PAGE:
Radiologists in the U.K. are successfully deploying management tools to shorten waiting lists and improve efficiency in their departments, as part of a government-funded modernization program. Strategies for maximizing efficiency, including tools tested in government service redesign pilot projects, were presented at a British Institute of Radiology meeting in September.
"If you want to change a department, how do you get people to change the way they have been operating for the last 20 years?" asked Dr. Robin Evans, national clinical lead for radiology service improvement at the government's Modernisation Agency.
But change appears to be long overdue. The government has identified radiology as a vital component in patient care but also as a major bottleneck that causes lengthy waiting times, poor communication, and lack of certainty and choice. Its new booklet, Modernising radiology services: a practical guide to redesign, offers spreadsheets and tips for helping departments run more smoothly, based in part on experience with pilot sites.
Overall, 32 radiology sites-equivalent to 8% of all U.K. departments-have participated in service improvement schemes, and the program may be expanded in the future. Twenty-two sites took part in the most recent phase, for which results were reported this summer. Of these, 15 sites achieved a 50% reduction in waiting times in one or more modality, and two pilot sites achieved a 90% reduction in waiting times for one or more modality.
"We have been able to achieve improvements in waiting times in most modalities and now have data to support bids for new resources," said Evans, clinical director of radiology at Mayday University Hospital in Thornton Heath.
As part of the 18-month program, the hospital was assigned a project manager to oversee service improvement. Measurements of capacity, including staff and room time, versus demand for imaging services have proven particularly useful in identifying inefficiencies that cause study backlogs. Although the waiting list for fluoroscopy was equivalent to 11,000 minutes, a capacity and demand analysis indicated that the facility had more capacity than it needed.
"We thought that if we had a long waiting list, it must be because there was too much work. It wasn't true, and that is often the case," Evans said. "Generally speaking, though, if demand is greater than capacity, you can say to management, we cannot win this situation; we need more resources."
By making processes more efficient, staff were able to reduce the fluoroscopy waiting list dramatically. The picture was different in ultrasound, where the waiting list was much higher, at 40,000 minutes. In that case, a capacity/demand analysis showed that capacity was lower than demand. The data helped justify the purchase of a new ultrasound system and an extra part-time radiologist.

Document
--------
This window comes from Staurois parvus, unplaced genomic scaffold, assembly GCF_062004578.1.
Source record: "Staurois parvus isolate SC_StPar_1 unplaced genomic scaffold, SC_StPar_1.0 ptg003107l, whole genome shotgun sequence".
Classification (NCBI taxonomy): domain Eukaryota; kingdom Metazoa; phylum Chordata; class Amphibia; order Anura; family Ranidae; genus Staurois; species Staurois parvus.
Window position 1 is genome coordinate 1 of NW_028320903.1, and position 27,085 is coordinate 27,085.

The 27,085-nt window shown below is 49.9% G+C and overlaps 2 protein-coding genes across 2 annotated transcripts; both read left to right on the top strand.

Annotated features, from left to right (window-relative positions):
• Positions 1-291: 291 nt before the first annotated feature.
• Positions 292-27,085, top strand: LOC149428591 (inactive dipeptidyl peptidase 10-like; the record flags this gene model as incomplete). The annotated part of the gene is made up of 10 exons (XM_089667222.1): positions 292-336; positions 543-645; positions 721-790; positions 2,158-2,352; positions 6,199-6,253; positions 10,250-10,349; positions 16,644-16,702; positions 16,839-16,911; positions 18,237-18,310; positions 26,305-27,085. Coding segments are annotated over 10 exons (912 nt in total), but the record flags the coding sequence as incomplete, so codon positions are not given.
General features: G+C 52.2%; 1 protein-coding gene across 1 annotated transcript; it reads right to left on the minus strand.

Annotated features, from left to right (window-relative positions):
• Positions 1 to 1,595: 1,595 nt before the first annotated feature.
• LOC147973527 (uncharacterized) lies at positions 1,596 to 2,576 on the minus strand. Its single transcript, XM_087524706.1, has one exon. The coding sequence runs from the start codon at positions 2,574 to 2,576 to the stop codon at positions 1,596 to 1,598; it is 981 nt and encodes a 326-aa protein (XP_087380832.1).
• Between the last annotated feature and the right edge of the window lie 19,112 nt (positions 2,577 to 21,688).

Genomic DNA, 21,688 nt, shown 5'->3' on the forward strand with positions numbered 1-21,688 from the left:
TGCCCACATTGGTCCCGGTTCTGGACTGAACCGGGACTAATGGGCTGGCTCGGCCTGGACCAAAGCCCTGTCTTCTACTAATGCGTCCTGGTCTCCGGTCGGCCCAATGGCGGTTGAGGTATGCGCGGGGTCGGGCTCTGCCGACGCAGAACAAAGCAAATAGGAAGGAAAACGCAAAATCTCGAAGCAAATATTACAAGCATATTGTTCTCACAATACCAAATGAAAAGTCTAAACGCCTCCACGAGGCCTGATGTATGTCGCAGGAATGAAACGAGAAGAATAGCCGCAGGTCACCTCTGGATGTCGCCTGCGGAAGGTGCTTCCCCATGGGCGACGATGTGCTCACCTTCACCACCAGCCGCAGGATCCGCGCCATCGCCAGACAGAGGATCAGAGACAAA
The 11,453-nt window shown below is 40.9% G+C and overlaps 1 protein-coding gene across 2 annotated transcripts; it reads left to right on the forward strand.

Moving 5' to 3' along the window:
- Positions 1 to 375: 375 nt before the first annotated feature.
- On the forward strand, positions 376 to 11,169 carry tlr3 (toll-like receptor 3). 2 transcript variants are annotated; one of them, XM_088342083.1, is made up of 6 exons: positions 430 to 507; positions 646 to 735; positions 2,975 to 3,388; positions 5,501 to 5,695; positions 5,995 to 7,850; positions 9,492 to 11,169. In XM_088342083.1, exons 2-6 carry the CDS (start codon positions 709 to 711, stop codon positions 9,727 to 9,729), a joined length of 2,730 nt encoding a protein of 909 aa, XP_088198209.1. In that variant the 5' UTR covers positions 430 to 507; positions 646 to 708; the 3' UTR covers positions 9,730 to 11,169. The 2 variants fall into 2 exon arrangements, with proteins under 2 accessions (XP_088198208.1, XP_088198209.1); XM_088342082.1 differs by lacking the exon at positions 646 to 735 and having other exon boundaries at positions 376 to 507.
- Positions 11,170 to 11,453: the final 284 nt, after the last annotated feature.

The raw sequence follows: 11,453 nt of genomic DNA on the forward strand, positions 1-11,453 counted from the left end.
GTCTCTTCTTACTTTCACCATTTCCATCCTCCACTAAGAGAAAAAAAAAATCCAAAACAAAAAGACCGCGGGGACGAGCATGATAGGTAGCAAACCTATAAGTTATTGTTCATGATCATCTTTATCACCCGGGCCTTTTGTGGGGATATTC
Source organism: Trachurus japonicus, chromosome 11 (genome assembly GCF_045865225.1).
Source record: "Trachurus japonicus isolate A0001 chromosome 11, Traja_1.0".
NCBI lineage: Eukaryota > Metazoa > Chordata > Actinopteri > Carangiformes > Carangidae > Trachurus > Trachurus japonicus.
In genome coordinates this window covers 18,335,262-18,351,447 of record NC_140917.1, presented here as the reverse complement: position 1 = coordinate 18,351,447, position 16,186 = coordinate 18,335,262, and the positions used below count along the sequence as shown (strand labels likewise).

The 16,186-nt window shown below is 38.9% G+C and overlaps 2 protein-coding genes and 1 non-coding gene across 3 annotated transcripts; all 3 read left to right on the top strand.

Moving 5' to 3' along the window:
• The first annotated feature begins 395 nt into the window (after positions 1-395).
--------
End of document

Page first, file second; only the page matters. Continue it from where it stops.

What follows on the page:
The hospital benefited from reviewing its imaging study waiting lists. The lists included many patients who had recovered and no longer needed a study and others who had opted to use a private facility rather than wait. The backlog has decreased gradually, partly due to validation of the waiting list. Process mapping, in which staff take time out from their work to fully analyze all steps involved in provision of radiology services, has also proved useful at Mayday.
"When you look at every step of the process, from the referral to getting the report out, it is amazing what you discover in inefficiencies. It takes a while to pick things up that you can change and improve," Evans said.
Before the service improvement program was introduced, getting a radiology report typed took from two days to a week. After this inefficiency was highlighted, the department purchased a digital dictation system that reduced turnaround time to the targeted 24 hours, with no additional transcription staff.
In its report, A Guide to Good Medical Practice for Clinical Radiologists, published in May, the Royal College of Radiologists stressed the importance of timely and accurate reports.
"I believe that films should be reported within 24 hours. That is crucial to the practice of radiology," said Prof. Philip Gishen, clinical director of imaging at Hammersmith Hospitals Trust in London. "There is no magic person coming down from the heavens to do reporting. It is an essential part of our job."
The current trend in some hospitals almost appears to be to delegate reporting duties to whoever will accept them, which is often radiographers and nurses. Gishen, however, has implemented a system that requires radiologists, including senior team members, to report at set times. Doctors are required to fill hourly slots for reporting as part of the system, which has helped hospitals meet the 24-hour turnaround target in most cases. With the timetabling system, if a radiologist is unexpectedly called away on a particular day, a colleague has to cover only one hour of work.
"Everybody has to be on board if you are making a timetable. It will not succeed if it is top down. Timetabling needs to be fair," Gishen said.